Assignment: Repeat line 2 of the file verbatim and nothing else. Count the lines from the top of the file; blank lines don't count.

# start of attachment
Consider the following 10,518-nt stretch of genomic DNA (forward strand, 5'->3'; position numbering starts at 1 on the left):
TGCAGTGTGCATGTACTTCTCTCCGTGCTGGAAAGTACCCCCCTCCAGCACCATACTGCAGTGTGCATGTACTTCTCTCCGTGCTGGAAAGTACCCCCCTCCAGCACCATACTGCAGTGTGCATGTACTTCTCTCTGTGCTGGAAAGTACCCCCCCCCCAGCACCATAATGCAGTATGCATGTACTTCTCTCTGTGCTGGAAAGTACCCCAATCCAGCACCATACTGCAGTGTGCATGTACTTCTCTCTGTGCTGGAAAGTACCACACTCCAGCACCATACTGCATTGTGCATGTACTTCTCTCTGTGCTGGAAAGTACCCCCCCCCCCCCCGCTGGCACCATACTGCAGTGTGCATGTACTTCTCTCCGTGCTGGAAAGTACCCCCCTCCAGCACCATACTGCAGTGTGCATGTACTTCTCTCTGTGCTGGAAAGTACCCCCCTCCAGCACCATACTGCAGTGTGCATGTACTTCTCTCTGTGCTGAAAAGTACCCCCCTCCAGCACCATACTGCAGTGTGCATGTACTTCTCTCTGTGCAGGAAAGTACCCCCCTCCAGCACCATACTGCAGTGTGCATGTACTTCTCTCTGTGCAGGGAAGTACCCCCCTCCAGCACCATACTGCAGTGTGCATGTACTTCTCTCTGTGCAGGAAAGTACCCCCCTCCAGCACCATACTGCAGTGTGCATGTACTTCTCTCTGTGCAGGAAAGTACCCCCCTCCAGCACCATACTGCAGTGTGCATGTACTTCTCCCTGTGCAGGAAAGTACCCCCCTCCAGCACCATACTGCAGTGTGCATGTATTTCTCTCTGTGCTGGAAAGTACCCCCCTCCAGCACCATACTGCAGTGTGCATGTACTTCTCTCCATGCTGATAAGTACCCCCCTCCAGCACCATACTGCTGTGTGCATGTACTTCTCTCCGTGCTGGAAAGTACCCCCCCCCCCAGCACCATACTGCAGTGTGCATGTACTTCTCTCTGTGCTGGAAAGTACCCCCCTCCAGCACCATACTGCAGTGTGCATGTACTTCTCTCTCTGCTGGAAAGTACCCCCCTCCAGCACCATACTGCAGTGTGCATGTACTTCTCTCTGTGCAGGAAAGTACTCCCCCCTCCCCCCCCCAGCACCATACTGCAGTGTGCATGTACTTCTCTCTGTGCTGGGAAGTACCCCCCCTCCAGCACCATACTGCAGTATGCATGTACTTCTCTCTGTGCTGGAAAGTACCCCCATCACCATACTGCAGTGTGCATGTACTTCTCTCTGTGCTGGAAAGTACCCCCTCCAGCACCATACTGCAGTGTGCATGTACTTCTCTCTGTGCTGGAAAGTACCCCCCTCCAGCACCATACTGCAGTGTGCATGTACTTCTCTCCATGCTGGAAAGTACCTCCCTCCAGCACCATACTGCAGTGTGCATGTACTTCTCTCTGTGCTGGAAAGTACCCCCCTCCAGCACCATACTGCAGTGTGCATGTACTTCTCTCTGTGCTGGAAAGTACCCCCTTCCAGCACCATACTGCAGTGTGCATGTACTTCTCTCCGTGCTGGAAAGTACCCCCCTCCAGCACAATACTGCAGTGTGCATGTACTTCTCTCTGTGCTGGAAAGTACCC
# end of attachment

TGCAGTGTGCATGTACTTCTCTCCGTGCTGGAAAGTACCCCCCTCCAGCACCATACTGCAGTGTGCATGTACTTCTCTCCGTGCTGGAAAGTACCCCCCTCCAGCACCATACTGCAGTGTGCATGTACTTCTCTCTGTGCTGGAAAGTACCCCCCCCCCAGCACCATAATGCAGTATGCATGTACTTCTCTCTGTGCTGGAAAGTACCCCAATCCAGCACCATACTGCAGTGTGCATGTACTTCTCTCTGTGCTGGAAAGTACCACACTCCAGCACCATACTGCATTGTGCATGTACTTCTCTCTGTGCTGGAAAGTACCCCCCCCCCCCCCGCTGGCACCATACTGCAGTGTGCATGTACTTCTCTCCGTGCTGGAAAGTACCCCCCTCCAGCACCATACTGCAGTGTGCATGTACTTCTCTCTGTGCTGGAAAGTACCCCCCTCCAGCACCATACTGCAGTGTGCATGTACTTCTCTCTGTGCTGAAAAGTACCCCCCTCCAGCACCATACTGCAGTGTGCATGTACTTCTCTCTGTGCAGGAAAGTACCCCCCTCCAGCACCATACTGCAGTGTGCATGTACTTCTCTCTGTGCAGGGAAGTACCCCCCTCCAGCACCATACTGCAGTGTGCATGTACTTCTCTCTGTGCAGGAAAGTACCCCCCTCCAGCACCATACTGCAGTGTGCATGTACTTCTCTCTGTGCAGGAAAGTACCCCCCTCCAGCACCATACTGCAGTGTGCATGTACTTCTCCCTGTGCAGGAAAGTACCCCCCTCCAGCACCATACTGCAGTGTGCATGTATTTCTCTCTGTGCTGGAAAGTACCCCCCTCCAGCACCATACTGCAGTGTGCATGTACTTCTCTCCATGCTGATAAGTACCCCCCTCCAGCACCATACTGCTGTGTGCATGTACTTCTCTCCGTGCTGGAAAGTACCCCCCCCCCCAGCACCATACTGCAGTGTGCATGTACTTCTCTCTGTGCTGGAAAGTACCCCCCTCCAGCACCATACTGCAGTGTGCATGTACTTCTCTCTCTGCTGGAAAGTACCCCCCTCCAGCACCATACTGCAGTGTGCATGTACTTCTCTCTGTGCAGGAAAGTACTCCCCCCTCCCCCCCCCAGCACCATACTGCAGTGTGCATGTACTTCTCTCTGTGCTGGGAAGTACCCCCCCTCCAGCACCATACTGCAGTATGCATGTACTTCTCTCTGTGCTGGAAAGTACCCCCATCACCATACTGCAGTGTGCATGTACTTCTCTCTGTGCTGGAAAGTACCCCCTCCAGCACCATACTGCAGTGTGCATGTACTTCTCTCTGTGCTGGAAAGTACCCCCCTCCAGCACCATACTGCAGTGTGCATGTACTTCTCTCCATGCTGGAAAGTACCTCCCTCCAGCACCATACTGCAGTGTGCATGTACTTCTCTCTGTGCTGGAAAGTACCCCCCTCCAGCACCATACTGCAGTGTGCATGTACTTCTCTCTGTGCTGGAAAGTACCCCCTTCCAGCACCATACTGCAGTGTGCATGTACTTCTCTCCGTGCTGGAAAGTACCCCCCTCCAGCACAATACTGCAGTGTGCATGTACTTCTCTCTGTGCTGGAAAGTACCC